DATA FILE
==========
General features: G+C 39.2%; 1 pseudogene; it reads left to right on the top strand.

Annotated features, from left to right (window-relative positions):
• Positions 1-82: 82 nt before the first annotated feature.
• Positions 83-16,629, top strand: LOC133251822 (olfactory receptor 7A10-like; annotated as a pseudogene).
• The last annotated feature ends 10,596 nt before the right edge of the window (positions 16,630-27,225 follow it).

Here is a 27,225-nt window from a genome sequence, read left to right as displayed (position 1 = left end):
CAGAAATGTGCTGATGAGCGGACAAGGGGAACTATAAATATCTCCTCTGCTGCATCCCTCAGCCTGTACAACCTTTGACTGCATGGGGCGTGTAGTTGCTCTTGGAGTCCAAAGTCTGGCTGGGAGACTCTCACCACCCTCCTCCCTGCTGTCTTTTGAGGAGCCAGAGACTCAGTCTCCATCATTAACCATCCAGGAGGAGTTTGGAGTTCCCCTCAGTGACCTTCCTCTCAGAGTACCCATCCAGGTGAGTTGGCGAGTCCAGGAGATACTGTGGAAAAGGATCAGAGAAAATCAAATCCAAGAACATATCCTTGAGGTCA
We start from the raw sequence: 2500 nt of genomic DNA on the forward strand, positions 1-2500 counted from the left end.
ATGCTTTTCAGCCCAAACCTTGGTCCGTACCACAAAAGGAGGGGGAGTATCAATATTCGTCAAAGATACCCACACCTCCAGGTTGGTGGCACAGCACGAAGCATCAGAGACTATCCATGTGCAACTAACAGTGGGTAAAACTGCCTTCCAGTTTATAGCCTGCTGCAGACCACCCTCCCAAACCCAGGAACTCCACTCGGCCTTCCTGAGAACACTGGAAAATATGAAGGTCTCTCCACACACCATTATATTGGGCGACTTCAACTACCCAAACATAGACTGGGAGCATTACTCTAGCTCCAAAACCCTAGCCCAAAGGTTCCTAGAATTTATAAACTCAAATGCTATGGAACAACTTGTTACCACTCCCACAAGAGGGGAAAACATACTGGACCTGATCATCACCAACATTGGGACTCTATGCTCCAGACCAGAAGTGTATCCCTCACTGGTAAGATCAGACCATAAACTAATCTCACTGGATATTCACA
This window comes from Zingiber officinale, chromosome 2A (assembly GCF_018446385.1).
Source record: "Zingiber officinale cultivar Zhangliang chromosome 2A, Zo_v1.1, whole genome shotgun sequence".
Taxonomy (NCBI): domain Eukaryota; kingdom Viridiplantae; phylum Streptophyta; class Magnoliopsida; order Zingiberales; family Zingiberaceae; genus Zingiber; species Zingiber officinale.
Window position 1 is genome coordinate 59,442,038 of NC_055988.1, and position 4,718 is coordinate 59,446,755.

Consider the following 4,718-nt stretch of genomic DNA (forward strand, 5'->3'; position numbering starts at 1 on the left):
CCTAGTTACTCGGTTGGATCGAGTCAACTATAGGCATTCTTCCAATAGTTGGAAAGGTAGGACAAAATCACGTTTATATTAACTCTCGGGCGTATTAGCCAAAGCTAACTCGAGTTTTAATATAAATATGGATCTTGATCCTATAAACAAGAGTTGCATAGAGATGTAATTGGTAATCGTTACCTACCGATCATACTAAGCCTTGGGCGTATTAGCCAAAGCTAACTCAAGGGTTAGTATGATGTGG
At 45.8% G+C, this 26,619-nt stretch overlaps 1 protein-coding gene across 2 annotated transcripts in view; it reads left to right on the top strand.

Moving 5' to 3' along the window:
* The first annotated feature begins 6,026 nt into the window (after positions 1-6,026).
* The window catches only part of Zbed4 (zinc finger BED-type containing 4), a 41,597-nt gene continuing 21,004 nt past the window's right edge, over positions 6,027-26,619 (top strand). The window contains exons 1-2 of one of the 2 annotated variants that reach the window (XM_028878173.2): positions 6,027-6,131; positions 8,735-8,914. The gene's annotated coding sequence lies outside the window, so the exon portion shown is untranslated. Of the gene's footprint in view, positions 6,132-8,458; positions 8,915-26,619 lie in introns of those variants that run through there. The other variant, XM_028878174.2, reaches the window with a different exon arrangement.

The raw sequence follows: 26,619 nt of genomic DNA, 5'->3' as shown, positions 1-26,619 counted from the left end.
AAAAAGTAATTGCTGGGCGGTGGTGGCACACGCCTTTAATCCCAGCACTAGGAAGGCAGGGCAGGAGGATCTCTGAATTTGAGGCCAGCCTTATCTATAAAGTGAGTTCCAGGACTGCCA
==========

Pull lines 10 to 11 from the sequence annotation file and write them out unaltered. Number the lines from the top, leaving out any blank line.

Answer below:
This window comes from Zingiber officinale, chromosome 2A (assembly GCF_018446385.1).
Source record: "Zingiber officinale cultivar Zhangliang chromosome 2A, Zo_v1.1, whole genome shotgun sequence".